Louisiana's Disgrace: Anti-Evolution Law Draws Critical Attention At Home And Abroad

Misguided sectarian lobbies are still trying to push creationism and its latest variant, "intelligent design," into our public school system in an unconstitutional attempt to save our children from becoming "heretics."

In 1514, Copernicus hypothesized that the universe does not orbit around Earth. Over a century later, in 1633, Galileo Galilei was convicted by the Catholic Church of heresy for "following the position of Copernicus, which is contrary to the true sense and authority of the Holy Scripture."

In 1992, the Church officially admitted that Galileo was right.

Doesn't it seem ridiculous that it took over four centuries for science and religion to reach agreement?

This winter will mark the 150th anniversary of the publication of Darwin's Origin of the Species, and yet the scientific theory of evolution is still being challenged by the Religious Right. Misguided sectarian lobbies are still trying to push creationism and its latest variant, "intelligent design," into our public school system in an unconstitutional attempt to save our children from becoming "heretics."

Last week, Louisiana Gov. Bobby Jindal signed Senate Bill 733. The legislation allows teachers to bring "supplemental materials" into the classroom to enhance their discussion of evolution and other "controversial" scientific topics.

Seeing the bill as what it truly is, the news media at home and abroad continue to focus on Jindal and the Louisiana legislature for their irresponsible conduct.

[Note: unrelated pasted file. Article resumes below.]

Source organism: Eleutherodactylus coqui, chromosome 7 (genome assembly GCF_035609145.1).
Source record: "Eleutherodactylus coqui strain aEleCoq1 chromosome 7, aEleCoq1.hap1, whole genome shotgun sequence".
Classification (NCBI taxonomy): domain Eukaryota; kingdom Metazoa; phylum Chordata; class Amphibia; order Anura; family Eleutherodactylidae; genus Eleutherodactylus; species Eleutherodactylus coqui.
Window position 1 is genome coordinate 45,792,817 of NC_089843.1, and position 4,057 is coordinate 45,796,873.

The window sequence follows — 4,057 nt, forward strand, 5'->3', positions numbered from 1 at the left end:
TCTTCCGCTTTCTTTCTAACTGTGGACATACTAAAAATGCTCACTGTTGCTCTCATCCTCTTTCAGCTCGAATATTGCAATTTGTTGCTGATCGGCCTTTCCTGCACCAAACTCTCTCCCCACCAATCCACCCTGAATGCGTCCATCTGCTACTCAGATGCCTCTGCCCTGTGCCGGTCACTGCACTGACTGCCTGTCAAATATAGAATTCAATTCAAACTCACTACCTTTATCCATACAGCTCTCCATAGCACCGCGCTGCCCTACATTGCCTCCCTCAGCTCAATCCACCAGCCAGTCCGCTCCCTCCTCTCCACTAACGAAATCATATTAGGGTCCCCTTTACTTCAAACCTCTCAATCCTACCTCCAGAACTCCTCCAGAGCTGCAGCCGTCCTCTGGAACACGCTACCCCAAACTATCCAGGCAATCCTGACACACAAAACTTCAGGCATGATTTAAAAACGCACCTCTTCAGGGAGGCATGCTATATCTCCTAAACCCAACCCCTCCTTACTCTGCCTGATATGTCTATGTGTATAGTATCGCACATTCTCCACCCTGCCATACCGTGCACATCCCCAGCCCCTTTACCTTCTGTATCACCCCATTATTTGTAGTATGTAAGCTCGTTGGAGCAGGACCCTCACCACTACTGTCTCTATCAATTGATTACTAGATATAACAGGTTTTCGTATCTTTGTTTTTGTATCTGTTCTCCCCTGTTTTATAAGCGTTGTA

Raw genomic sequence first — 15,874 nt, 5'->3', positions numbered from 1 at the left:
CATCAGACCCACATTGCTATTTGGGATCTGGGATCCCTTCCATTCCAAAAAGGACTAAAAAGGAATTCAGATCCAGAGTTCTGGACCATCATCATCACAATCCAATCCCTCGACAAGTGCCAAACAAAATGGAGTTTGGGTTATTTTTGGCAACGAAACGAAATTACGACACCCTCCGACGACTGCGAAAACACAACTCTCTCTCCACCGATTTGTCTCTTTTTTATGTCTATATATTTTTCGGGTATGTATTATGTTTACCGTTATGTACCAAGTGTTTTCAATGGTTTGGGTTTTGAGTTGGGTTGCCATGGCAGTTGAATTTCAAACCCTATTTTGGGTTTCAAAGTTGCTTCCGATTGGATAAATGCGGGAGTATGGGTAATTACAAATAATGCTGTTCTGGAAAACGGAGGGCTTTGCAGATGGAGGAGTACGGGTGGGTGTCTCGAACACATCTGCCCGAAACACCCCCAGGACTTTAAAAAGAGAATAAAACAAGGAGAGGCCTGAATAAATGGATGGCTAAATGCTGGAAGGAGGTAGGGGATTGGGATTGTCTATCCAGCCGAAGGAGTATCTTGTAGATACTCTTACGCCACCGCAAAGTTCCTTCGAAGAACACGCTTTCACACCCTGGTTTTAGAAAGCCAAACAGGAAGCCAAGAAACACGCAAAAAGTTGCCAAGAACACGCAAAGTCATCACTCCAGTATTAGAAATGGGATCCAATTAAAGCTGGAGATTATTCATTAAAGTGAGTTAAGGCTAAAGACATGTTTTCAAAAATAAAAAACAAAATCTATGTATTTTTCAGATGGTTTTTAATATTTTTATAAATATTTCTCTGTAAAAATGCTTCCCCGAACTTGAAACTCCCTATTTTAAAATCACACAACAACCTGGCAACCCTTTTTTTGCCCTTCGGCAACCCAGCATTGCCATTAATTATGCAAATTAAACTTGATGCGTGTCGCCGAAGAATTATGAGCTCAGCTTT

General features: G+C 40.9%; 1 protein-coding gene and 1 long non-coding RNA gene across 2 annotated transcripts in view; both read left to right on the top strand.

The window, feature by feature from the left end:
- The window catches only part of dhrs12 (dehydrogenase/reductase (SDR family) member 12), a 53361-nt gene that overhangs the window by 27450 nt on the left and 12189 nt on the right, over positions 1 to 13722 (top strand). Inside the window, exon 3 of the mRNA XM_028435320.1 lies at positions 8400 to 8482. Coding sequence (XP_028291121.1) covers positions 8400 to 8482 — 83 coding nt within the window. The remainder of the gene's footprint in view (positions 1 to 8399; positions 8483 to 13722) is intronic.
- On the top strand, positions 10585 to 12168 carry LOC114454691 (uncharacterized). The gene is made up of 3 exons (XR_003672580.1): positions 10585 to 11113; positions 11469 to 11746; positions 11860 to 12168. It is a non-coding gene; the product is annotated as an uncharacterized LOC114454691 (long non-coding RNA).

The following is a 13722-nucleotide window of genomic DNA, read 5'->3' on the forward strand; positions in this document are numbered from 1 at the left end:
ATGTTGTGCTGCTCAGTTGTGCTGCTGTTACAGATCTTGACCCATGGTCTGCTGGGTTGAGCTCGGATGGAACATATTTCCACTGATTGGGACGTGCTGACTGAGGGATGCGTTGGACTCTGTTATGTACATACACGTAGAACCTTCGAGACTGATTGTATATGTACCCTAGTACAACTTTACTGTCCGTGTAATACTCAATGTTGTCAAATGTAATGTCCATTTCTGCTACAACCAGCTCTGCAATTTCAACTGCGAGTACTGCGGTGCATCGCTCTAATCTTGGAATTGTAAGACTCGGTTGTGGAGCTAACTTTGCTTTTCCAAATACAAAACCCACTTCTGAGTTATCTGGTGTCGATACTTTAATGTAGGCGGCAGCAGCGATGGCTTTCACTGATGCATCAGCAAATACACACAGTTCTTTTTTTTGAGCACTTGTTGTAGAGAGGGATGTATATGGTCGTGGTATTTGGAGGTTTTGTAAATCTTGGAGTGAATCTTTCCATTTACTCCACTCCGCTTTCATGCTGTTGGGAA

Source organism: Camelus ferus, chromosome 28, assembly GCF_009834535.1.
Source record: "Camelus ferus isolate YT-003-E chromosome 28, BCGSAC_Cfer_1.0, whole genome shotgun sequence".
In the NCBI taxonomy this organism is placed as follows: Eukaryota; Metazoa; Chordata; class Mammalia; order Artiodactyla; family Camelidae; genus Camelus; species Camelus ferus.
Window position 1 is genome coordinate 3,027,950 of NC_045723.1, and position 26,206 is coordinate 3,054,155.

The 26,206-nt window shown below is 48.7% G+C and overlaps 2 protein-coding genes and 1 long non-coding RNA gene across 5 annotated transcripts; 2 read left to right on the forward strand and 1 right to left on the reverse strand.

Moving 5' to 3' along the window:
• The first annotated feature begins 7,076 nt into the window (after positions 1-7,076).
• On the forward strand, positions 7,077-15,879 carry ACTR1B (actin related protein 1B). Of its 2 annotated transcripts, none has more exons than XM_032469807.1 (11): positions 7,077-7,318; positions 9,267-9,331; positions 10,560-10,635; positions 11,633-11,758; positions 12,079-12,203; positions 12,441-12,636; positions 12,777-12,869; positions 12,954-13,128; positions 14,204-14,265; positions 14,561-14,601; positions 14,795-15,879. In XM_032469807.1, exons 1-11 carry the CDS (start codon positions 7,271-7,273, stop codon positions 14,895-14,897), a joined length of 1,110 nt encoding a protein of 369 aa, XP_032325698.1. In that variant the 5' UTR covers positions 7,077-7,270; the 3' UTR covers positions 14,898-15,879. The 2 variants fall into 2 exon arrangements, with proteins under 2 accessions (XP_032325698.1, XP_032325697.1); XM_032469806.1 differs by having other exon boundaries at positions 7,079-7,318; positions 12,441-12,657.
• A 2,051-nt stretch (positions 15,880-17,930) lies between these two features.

The weekly international publication New Scientist defined SB 733 as "the latest manoeuvre in a long-running war to challenge the validity of Darwinian evolution as an accepted scientific fact in American classrooms."

Domestically, conservative pundit John Derbyshire of the National Review featured a piece on the bill arguing that it will bring about "a noisy and expensive federal lawsuit, possibly followed by further noisy and expensive appeals. The school board will inevitably lose." He blasted the Discovery Institute, which helped push the Louisiana measure, as a "gang of sleazy confidence tricksters."

Theological debates about the nature of God and the origins of man will likely continue in houses of worship across the world until the end of time. The public school classroom, however, is not the place for that discussion. Rather, it's the place where our children, of many different faiths (and none), learn about science.

Our public schools are no place for debates about heresy. Let's hope this battle over religion and science doesn't take four centuries to resolve.